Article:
Albert Snyder, Matthew’s father, was not aware of the protests at the funeral, but saw them later that evening on the television. Snyder then sued Phelps for intentional infliction of emotional distress and violation of privacy. A Maryland jury found Phelps’s protest “extreme and outrageous” and “highly offensive to a reasonable person.” It awarded Snyder nearly $11 million, including $8 million in punitive damages. “These are malicious people,” Snyder’s attorney Craig T. Trebilcock commented after the jury verdict. “These are stone-hearted people. They were celebrants of Matt Snyder’s death.”
But a federal appeals court overturned the verdict against Phelps. “Notwithstanding the distasteful and repugnant nature of the words being challenged in these proceedings,” it wrote, “we are constrained to conclude that the Defendants’ signs… are constitutionally protected.” Snyder then appealed to the US Supreme Court, which decided to hear the case. Westboro’s oral argument was delivered by Phelps’s daughter Margie.
Existing Supreme Court precedent would leasd the Court to strike down the jury’s original decision as unconstitutional on at least two grounds. “‘Outrageousness’ in the area of political and social discourse,” wrote Chief Justice William H. Rehnquist in Hustler Magazine v. Jerry Falwell (1988), “has an inherent subjectiveness about it which would allow a jury to impose liability on the basis of jurors’ tastes or views, or perhaps on the basis of their dislike of a particular expression.” In addition, the “highly offensive to a reasonable person” standard is a clear violation of the Court’s decision in the flag desecration case Texas v. Johnson (1989). “If there is a bedrock principle underlying the First Amendment,” Justice William J. Brennan wrote in striking down the law against flag desecration, “it is that government may not prohibit the expression of an idea simply because society finds the idea itself offensive or disagreeable.” The jury verdict for Snyder almost certainly will not stand.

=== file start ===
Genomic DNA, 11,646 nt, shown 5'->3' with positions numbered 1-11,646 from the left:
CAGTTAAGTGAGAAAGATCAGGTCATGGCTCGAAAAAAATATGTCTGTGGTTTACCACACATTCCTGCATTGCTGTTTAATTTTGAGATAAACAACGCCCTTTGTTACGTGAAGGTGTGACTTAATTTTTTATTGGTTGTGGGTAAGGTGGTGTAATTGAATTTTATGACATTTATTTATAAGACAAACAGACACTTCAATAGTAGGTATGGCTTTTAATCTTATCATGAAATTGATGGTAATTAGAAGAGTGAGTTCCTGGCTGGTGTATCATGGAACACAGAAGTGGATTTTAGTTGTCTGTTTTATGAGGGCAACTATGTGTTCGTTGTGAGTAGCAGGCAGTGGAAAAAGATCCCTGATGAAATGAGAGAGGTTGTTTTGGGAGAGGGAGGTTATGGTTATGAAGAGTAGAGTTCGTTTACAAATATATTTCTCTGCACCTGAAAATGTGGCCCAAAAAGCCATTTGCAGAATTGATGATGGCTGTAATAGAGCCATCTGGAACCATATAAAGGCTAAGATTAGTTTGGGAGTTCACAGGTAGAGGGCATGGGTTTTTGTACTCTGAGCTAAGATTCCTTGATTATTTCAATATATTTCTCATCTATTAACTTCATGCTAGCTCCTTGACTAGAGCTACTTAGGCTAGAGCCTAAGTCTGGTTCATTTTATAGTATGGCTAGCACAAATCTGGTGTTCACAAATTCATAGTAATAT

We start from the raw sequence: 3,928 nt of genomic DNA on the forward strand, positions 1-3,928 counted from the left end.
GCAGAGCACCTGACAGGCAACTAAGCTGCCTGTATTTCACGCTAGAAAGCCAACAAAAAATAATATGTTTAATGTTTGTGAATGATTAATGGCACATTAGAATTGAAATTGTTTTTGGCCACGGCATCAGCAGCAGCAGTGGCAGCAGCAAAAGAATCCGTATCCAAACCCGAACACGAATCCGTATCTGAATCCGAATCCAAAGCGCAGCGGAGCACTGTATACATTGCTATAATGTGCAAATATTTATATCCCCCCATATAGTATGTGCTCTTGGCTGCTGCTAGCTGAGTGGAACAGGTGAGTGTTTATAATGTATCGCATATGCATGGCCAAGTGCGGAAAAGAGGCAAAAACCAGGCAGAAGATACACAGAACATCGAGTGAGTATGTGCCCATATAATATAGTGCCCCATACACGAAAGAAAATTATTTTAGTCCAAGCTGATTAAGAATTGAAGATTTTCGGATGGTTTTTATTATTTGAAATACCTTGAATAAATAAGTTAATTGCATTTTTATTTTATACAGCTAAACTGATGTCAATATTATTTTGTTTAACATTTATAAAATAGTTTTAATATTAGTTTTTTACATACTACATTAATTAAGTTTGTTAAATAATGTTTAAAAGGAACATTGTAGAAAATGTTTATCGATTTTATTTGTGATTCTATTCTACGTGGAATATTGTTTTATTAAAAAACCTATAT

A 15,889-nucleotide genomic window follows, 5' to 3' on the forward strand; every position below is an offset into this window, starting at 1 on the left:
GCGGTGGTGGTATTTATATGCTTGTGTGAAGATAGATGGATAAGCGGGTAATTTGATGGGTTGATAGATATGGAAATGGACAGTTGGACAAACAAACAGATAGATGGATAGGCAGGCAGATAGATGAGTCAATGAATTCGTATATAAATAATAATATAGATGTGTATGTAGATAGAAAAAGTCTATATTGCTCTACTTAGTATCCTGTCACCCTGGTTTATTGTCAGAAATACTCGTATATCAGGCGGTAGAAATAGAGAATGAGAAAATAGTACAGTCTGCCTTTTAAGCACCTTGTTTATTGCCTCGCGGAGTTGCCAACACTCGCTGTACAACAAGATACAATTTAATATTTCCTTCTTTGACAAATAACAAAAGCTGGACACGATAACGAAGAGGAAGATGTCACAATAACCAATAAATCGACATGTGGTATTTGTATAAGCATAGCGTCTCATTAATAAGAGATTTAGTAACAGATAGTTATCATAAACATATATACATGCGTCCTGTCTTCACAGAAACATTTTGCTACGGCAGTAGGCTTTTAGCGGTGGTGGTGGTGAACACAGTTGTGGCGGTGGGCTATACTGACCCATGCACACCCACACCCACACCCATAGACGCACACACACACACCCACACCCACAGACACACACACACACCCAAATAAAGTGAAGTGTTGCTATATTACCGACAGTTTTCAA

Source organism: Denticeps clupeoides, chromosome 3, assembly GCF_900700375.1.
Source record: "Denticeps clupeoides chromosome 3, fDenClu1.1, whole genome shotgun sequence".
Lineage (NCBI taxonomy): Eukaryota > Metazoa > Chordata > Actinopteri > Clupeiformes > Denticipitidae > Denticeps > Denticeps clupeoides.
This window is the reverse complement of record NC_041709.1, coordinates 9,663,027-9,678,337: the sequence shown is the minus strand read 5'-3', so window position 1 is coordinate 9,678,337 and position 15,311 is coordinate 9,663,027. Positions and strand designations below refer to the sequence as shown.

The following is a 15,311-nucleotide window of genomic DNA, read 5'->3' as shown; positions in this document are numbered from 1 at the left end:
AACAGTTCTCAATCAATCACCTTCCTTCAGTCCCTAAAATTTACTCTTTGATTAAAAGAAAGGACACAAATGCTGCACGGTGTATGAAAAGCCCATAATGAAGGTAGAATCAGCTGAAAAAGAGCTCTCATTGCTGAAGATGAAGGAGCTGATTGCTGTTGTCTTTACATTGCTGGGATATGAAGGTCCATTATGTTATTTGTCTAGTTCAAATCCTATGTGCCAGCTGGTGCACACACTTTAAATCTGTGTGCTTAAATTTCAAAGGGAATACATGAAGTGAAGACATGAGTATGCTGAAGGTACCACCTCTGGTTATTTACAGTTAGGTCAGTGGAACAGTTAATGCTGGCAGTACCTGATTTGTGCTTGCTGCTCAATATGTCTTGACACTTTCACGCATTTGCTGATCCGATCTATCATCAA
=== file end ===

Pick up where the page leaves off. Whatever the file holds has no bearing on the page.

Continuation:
Sensing this avenue for private relief likely closed, state and federal politicians have sought other ways to limit Westboro’s protests. After the Snyder funeral, Maryland passed a law prohibiting protests within three hundred feet of funeral services from an hour before until an hour after scheduled services. Over the past decade, many states and the federal government have passed laws criminalizing picketing near a funeral. Congress in 2006 passed the “Respect for Fallen Heroes Act,” creating a similar zone and time limit around federal cemeteries or churches holding funerals for military personnel. This January, in emergency session before Green’s funeral in Tucson, Arizona’s legislature unanimously passed legislation making protests in such times and places a Class 1 misdemeanor.